A nurse is responsible--ethically and statutorily--for her continued competence and professional growth. As a Continuing Education (CE) Provider, you will be similarly obligated to promote safe nursing practices and protect the public by developing and presenting quality, research-based educational activities. Nursing and technology have advanced since continuing education courses were broadcast on radio in the 1920s; you will have more options, more guidelines . . . and more opportunity.

The Steps:

Identify the target audience and course objectives: • Is the activity intended for a specialty practice or a general audience? What gaps in knowledge will this activity address? The content should be fresh and relevant to the audience. • Outline what you expect the nurse to learn, and how his behavior will be affected. A CE activity should enhance the nurse's current knowledge, skills and attitude.

Select your presentation method(s). • The activity might be published in a journal, presented at a conference, broadcast on the web, taped for repeat presentations or posted online. • Consider additional resources needed: space, equipment, personnel, supplies and funding.

Decide whether to seek approval for accreditation before conducting the activity. • Most--not all--states require nurses to obtain CE credit from an approved provider for license renewal. If your state does not require CE, you have a geographically limited audience or you will only provide a handful of CE activities, it may make financial sense not to seek approval. • If you travel to present CE at seminars, provide on-line activities or decide to make a career of providing CE, approval status can boost your credibility as well as your marketability. • If you are not a registered nurse, recruit or team up with at least one who has an advanced degree to develop the curriculum. • Plan your activity well in advance if seeking approval; the process may take months.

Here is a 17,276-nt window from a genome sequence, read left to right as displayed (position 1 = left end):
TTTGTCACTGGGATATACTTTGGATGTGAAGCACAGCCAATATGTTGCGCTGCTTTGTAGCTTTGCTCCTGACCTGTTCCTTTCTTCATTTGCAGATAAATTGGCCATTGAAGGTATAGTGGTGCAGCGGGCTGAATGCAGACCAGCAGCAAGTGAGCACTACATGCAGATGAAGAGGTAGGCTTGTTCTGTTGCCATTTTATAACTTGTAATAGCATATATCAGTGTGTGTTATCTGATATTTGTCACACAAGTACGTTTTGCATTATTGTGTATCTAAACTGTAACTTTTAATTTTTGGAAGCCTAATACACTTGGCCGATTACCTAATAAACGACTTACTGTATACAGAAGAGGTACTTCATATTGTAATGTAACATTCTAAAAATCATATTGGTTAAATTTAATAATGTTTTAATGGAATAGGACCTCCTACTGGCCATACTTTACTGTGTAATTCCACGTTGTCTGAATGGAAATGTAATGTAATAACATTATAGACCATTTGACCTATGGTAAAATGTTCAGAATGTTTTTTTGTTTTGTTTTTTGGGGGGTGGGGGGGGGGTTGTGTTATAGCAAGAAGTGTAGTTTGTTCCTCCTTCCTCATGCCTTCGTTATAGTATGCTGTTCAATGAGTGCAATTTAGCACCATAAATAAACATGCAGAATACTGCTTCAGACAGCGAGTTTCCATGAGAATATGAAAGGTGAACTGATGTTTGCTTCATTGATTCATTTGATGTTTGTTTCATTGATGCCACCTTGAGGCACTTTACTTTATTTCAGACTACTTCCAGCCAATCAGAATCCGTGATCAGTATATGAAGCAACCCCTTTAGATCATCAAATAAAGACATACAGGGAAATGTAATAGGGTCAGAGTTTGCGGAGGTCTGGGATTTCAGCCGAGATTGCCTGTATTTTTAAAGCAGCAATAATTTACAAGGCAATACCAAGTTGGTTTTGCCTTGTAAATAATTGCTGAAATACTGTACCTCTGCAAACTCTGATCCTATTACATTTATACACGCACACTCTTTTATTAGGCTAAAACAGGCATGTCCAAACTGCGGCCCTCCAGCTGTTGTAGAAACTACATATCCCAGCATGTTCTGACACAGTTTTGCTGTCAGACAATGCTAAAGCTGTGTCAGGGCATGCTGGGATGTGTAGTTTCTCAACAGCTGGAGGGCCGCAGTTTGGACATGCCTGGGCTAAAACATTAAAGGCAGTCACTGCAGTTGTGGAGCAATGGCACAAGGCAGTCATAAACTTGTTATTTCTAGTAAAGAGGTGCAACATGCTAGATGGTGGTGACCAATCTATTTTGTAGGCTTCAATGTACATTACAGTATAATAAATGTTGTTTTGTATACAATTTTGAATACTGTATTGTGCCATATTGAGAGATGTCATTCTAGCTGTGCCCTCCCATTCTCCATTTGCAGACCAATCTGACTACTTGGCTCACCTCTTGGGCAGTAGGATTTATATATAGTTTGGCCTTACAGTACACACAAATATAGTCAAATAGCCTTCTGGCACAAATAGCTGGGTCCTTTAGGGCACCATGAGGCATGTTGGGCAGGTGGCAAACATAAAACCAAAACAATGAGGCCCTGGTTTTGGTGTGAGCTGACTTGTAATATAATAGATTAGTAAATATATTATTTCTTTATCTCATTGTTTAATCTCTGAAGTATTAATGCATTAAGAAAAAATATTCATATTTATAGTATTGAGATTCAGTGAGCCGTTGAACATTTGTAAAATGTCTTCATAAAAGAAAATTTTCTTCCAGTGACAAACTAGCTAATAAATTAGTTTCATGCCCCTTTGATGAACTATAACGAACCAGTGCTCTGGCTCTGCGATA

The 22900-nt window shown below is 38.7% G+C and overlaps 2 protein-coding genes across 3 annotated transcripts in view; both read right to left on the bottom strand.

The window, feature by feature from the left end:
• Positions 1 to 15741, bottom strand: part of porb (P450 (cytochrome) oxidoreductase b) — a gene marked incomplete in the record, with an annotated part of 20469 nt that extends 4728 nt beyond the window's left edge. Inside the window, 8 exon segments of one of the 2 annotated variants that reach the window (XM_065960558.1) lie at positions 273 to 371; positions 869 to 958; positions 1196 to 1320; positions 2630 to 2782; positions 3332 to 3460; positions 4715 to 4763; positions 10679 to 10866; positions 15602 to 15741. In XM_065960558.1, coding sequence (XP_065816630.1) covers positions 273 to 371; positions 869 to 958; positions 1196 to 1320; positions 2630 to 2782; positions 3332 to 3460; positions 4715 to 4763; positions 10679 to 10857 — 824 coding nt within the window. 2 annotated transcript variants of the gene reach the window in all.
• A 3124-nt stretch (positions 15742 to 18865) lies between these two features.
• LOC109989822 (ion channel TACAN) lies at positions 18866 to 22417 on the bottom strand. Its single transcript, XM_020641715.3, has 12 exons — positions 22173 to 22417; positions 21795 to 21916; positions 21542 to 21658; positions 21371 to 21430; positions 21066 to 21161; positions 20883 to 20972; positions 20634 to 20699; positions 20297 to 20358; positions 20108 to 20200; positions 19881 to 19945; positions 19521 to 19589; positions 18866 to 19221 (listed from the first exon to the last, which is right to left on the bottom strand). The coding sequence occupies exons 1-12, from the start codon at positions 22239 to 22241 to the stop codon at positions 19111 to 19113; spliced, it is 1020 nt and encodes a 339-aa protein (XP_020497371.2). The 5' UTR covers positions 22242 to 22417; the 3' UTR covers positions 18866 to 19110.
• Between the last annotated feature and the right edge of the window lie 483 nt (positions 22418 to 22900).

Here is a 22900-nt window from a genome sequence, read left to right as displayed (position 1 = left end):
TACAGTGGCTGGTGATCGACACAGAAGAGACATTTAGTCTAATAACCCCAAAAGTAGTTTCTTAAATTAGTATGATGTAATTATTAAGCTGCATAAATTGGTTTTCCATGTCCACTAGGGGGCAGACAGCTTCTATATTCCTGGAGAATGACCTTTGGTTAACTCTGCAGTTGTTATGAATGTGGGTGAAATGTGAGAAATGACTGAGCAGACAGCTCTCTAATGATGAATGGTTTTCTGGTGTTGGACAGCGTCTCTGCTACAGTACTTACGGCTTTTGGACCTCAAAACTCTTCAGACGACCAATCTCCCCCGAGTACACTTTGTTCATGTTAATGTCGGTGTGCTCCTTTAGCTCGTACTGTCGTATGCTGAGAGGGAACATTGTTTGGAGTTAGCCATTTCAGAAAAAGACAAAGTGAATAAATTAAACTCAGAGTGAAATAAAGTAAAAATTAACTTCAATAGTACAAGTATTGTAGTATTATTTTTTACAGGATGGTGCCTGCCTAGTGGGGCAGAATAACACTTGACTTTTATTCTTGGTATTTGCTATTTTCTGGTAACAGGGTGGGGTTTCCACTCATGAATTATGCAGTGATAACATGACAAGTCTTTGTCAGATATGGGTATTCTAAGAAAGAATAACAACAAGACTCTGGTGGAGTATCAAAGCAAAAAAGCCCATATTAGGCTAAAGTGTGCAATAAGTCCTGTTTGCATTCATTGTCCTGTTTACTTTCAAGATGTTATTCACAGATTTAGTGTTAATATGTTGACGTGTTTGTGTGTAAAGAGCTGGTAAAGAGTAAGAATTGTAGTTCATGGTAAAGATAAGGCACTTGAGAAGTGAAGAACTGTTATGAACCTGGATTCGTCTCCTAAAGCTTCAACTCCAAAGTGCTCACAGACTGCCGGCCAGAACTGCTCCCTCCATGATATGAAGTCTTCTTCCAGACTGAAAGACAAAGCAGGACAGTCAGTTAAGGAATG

Contact Accredited CE Approvers (optional). The American Nurses Credentialing Center (ANCC) is recognized as the national authority for accreditation and has the information you will need, including criteria for approval and contact information for other CE Approvers. Although requirements vary by state, there are generally three ways to obtain approval for your CE:

• Enter into an agreement with an existing CE Provider to co-sponsor your activity. • Request approval for a single activity through your state nurses association or regional CE Provider. • Become an approved CE Provider through your state board of nursing, state nurses association, a national nurses association or, in some cases, the ANCC itself.

Develop course content. The ANCC defines continuing education as "systematic professional learning experiences designed to augment the knowledge, skills, and attitudes of nurses and therefore enrich the nurses' contributions to quality health care and their pursuit of professional career goals." The course should: • Relate to nursing practice • Apply to current issues • Rely on recent (within five years) research and best practice recommendations • Have measurable outcomes

Establish criteria for successful completion and assessment of the participant's learning, such as: • Attendance sheet • Post-test • Skills demonstration • Self-evaluation

Generate Course Evaluations to be completed by the participants at the end of the learning activity to evaluate effectiveness and improve future courses. • Make the evaluation short and easy to complete; avoid closed-ended questions and use 1 to 5 scales where possible. • Ask to what extent the content supported the objectives and whether the participant will change her practice. • Ask the participant to rate the effectiveness and organization of the teaching method as well as the knowledge of the presenter.


Keep records for at least 4 years or longer as recommended by your regulatory agency.

Ask colleagues to attend a dry run of presentations and review written materials for clarity.

Bring extra supplies and plan for contingencies--loss of power, equipment failure, unexpected participants and relocation.


Never state, suggest or use clever wording to imply that you are an accredited or approved provider if you are not--this is unethical and a criminal offense.

If you seek accreditation, consider the costs involved and whether you will be able to generate enough income to cover them.

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